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Dr. Mansoor Husain - University Health Network. Toronto, ON, CA

Dr. Mansoor Husain Dr. Mansoor Husain

Director | University Health Network

Toronto, ON, CANADA

As a specialist in cardiovascular disease and nuclear cardiology, Dr. Husain brings outstanding clinical and research credentials to UHN

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Dr. Mansoor Husain - Heart Cells

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Biography

Dr. Mansoor Husain was Director of Research at the Peter Munk Cardiac Centre at UHN and Director of the Heart & Stroke/Richard Lewar Centre of Excellence at the University of Toronto. In addition, he was affiliated with the McEwen Centre for Regenerative Medicine and recently served as President of the Canadian Hypertension Society.

Dr. Husain was awarded the Gold Medal in Medicine for his MD degree from the University of Alberta in 1986. His subsequent clinical and research training was completed at St. Michael's Hospital, UHN, MIT and Harvard Medical School. His own research program focuses on molecular regulation of vascular smooth muscle cell proliferation and differentiation, cardiovascular tissue-specific transgene regulation for studies of molecular pathophysiology, and collaborative studies of genetic and experimental models of cardiovascular disease. His program also involves research in clinical and experimental cardiovascular imaging and trials in acute cardiac care.

Industry Expertise (4)

Health and Wellness

Research

Health Care - Services

Health Care - Providers

Areas of Expertise (6)

Clinical Research

Heart Research

Research Management

Vascular Smooth Muscle Cell Biology

Vasomotor Physiology

Transgenic Mouse Models of Cardiovascular Disease

Education (1)

University of Alberta: Doctor of Medicine (MD), Medicine 1986

Gold Medalist
Alpha Omega Alpha

Media Appearances (1)

Mansoor Husain, Director, Toronto General Research Institute

Research Media Ltd  online

2013-02-14

Toronto General Hospital has a long history of ground-breaking discoveries. Mansoor Husain, Director of its research arm, details some of the exciting developments emanating from the Institute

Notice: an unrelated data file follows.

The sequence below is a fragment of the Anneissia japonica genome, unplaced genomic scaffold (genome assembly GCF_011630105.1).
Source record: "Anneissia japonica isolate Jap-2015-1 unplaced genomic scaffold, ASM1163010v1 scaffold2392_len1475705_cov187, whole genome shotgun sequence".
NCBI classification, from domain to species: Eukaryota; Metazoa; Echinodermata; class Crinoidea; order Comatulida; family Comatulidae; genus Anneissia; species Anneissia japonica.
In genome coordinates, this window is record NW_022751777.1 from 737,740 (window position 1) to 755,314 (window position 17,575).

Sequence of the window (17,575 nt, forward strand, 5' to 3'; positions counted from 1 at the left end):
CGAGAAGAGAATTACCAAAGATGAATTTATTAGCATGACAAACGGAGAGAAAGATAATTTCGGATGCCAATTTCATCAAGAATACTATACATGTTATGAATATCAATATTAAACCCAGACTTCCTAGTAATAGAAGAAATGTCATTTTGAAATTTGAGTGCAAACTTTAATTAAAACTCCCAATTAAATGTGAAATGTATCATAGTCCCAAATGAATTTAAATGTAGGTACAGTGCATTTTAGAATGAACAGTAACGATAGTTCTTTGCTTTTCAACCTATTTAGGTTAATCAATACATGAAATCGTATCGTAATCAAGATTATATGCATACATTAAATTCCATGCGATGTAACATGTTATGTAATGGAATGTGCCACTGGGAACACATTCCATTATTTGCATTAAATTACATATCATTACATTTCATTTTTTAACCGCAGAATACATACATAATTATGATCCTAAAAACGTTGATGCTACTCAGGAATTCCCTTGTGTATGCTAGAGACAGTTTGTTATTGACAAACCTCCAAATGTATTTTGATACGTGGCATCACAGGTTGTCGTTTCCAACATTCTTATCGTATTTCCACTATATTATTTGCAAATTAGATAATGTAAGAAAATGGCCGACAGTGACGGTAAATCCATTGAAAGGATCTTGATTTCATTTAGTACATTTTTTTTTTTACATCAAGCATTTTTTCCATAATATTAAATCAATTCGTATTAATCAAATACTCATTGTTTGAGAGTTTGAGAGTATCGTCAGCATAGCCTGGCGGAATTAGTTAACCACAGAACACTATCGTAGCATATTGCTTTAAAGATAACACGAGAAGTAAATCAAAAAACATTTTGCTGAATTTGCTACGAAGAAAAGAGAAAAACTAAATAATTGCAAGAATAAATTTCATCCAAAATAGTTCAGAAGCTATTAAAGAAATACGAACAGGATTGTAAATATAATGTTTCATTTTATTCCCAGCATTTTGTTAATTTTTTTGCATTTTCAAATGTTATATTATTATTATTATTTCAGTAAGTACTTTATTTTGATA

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Articles (5)

Perlecan Heparan Sulfate Proteoglycan Is a Critical Determinant of Angiogenesis in Response to Mouse Hind-Limb Ischemia PubMed.gov

2014-06-01

Perlecan is a heparan sulfate proteoglycan (HSPG) constituent of the extracellular matrix with roles in cell growth, differentiation, and angiogenesis. The role of the HS side chains in regulating in vivo angiogenesis after hind-limb ischemia is unknown.

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Enhanced proliferation and altered calcium handling in RGS2-deficient vascular smooth muscle cells PubMed.gov

2014-05-01

Abstract Context: Regulator of G-protein signaling-2 (RGS2) inhibits Gq-mediated regulation of Ca2+ signalling in vascular smooth muscle cells (VSMC). Objective: RGS2 knockout (RGS2KO) mice are hypertensive and show arteriolar remodeling.

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p27 protein protects metabolically stressed cardiomyocytes from apoptosis by promoting autophagy PubMed.gov

2014-06-01

p27(Kip1) (p27), a key regulator of cell division, has been implicated in autophagy of cancer cells. However, its role in autophagy, the evolutionarily conserved catabolic process that enables cells to remove unwanted proteins and damaged organelles, had not been examined in the heart. Here we report that ectopic delivery of a p27 fusion protein (TAT-p27) was sufficient to induce autophagy in neonatal rat ventricular cardiomyocytes in vitro, under basal conditions and after glucose deprivation.

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http://www.ncbi.nlm.nih.gov/pubmed/24725934 PubMed.gov

2014-04-01

The role of Group X secreted phospholipase A2 (GX-sPLA2) during influenza infection has not been previously investigated. We examined the role of GX-sPLA2 during H1N1 pandemic influenza infection in a GX-sPLA2 gene targeted mouse (GX(-/-)) model and found that survival after infection was significantly greater in GX(-/-) mice than in GX(+/+) mice.

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Antiatherothrombotic effects of dipeptidyl peptidase inhibitors PubMed.gov

2014-05-01

Atherothrombotic cardiovascular events are a leading cause of morbidity and mortality in patients with type 2 diabetes (T2D). A number of factors beyond hyperglycemia contribute to this increased risk of cardiovascular events in T2D, including elevated blood pressure, dyslipidemia, inflammation, endothelial dysfunction, and enhanced platelet activation.

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